Reading about it made me get sick


MY HEALTH EXPERIENCE: Colin O'Reilly.Fabry disease affects the kidneys, heart and skin

IF I didn’t have a family history of Fabry disease, I don’t think I would know that I have it. It’s an enzyme deficiency which means fats accumulate in your tissues. It’s a rare condition – I think 15 families in Ireland have at least one person with it – and in my family I have it and my mum’s a carrier.

The most affected organ is the kidney, that’s usually the first one to fail. And if the kidneys don’t get you, then it’s a heart problem or stroke – that’s the way I consider it.

When I was very young, I complained of pains in my fingers and toes – they felt like they were burning. Mum would wrap ice around them just to keep them cool.

She had found out she was a carrier around the time I was born. Three of her uncles died of Fabry, and it was explained to her that if she had a son there was a 50/50 chance that he would have the disease.

So when I was three and started complaining of these pains in my hands and feet, she figured I had it.

Mum knew there was no treatment at the time, so she took the burden on herself and asked our GP in London, where we lived until I was 18, not to tell me what it was. It was a lot harder on Mum than on me.

When I was about 14, I started getting palpitations – if I ran up the stairs too quickly, I’d get a fluttering heart. It was because of an unusual nerve pathway on my heart, which is related to the Fabry disease.

And I don’t sweat – the lipid accumulates in sweat glands – so sport in hot weather is a no-no, I would get really red. And I had stomach problems.

Then, when I was in final year in college in University College Dublin, Mum said to get a blood test done, she thought it was time to start keeping an eye on things in case I started developing kidney problems like my uncles.

Two weeks after the blood test, I got a letter from Beaumont , saying I had an appointment with a nephrologist, and I thought, how did this all happen?

Then Mum told me I had this Fabry disease thing, and that’s what this had been about all along. It was hard on her.

I was beginning my PhD at the time and, even though I was doing engineering, the medical library was in Earlsfort Terrace too. I went digging for a day into every journal I could find, to see what Fabry disease was.

I was reading, the life expectancy is 42, your eyes fail, this is a picture of a kidney biopsy . . . I’d read a bit then I’d go out and get sick, then read more and then go out and get sick again.

I went to Prof Eileen Treacy , and there’s a whole raft of tests they have to do to get the official diagnosis, including a kidney biopsy, a skin biopsy and a DNA test. They got all my heart records then, and set up a meeting with a cardiologist.

I have zero levels of the enzyme, so I get treatment every two weeks at home, and I’m at the stage where the nurse starts the drug infusion and leaves, then I text her three hours later when I am finished.

I understand the whole cost of research and developing this drug, and there are so few people who need it, so it’s going to be expensive. But it’s priced beyond the individual’s means. The last I heard it was €5,000- €10,000 per infusion.

The doctor applies for treatment on a case-by-case basis and I had to write a letter to the Department of Health outlining where I was.

Mum is on the same treatment, but she had more trouble getting funding due to the budget, because she is older.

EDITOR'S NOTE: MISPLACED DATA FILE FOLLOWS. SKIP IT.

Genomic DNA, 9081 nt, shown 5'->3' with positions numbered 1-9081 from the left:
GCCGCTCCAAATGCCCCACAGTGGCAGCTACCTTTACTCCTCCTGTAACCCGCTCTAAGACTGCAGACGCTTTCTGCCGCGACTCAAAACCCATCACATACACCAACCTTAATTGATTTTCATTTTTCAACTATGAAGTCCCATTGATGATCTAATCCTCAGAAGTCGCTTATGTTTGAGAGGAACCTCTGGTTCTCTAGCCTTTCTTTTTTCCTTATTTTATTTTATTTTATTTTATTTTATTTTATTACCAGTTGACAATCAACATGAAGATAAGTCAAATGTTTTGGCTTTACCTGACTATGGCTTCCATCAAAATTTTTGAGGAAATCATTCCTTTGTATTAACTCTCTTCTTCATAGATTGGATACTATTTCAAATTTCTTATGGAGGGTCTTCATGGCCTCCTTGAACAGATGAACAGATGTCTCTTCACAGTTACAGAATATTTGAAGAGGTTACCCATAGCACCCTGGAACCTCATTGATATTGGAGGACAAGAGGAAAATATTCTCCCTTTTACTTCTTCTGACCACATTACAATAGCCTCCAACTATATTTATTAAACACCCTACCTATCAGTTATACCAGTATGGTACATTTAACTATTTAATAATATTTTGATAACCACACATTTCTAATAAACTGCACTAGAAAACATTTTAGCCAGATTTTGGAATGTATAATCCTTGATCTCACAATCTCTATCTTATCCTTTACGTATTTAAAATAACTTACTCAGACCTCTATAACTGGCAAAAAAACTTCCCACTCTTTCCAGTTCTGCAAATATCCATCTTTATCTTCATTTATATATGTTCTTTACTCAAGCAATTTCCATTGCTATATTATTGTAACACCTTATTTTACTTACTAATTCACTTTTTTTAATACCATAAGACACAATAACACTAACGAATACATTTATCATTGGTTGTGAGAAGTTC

It shouldn’t be anyone’s decision, it should be a policy; once you get diagnosed, you get treatment. We need a formalised structure.

I try to keep my own records and I go to as many meetings organised by IPPOSI between patients, pharma groups and medical professionals as I can.

My sister and I also developed a website,, for the information I had collected from journals and attending conferences.

We need a formalised structure for access to treatment. Ireland and all other EU states need to have a rare disease strategy in place by 2013, and the Europlan project is working to identify what should be in a rare diseases national plan, such as a centre of excellence where your consultants are in the one place, or they are in close proximity to each other.

Patient empowerment is important too, and also research, which is something I am trying to push at the minute, but I seem to have hit a brick wall with ethics and collecting patient data.

Having looked into Fabry’s, I’m pragmatic. I say, “Okay, what’s next?”

I’m working as a consultant hydrologist now, I run and I play canoe polo, I go for check-ups, the treatment works. So you just kind of tweak things to suit you and you get on with it.

In conversation with CLAIRE O'CONNELL

Fabry disease: What is it? - Prof Eileen Treacy

Fabry disease is a genetic condition caused by deficiency in breakdown of complex fats resulting from a missing enzyme (or catalyst) in the body.

Consequently, there is a progressive build-up of these fats since birth in the body’s tissues, with detrimental effects to many functions predominantly affecting the kidney (causing chronic renal failure requiring dialysis and kidney transplantation), the heart, nervous system (to include nerve pain which can be very severe), blood vessels, gastrointestinal tract and skin.

This condition is inherited through the female line. Males are more severely affected; females may range from having no symptoms to rarely being as severely affected as males. There are at least 15 known families in Ireland with this condition, with probably a significant number of undiagnosed cases.

Replacement of the missing protein (enzyme) has been available in Europe with two similar products since 2002. This treatment is now well established in Europe for patients who fulfil the internationally approved guidelines.

Prof Eileen Treacy is metabolic consultant at Temple Street Children’s University and Mater Misericordiae University Hospitals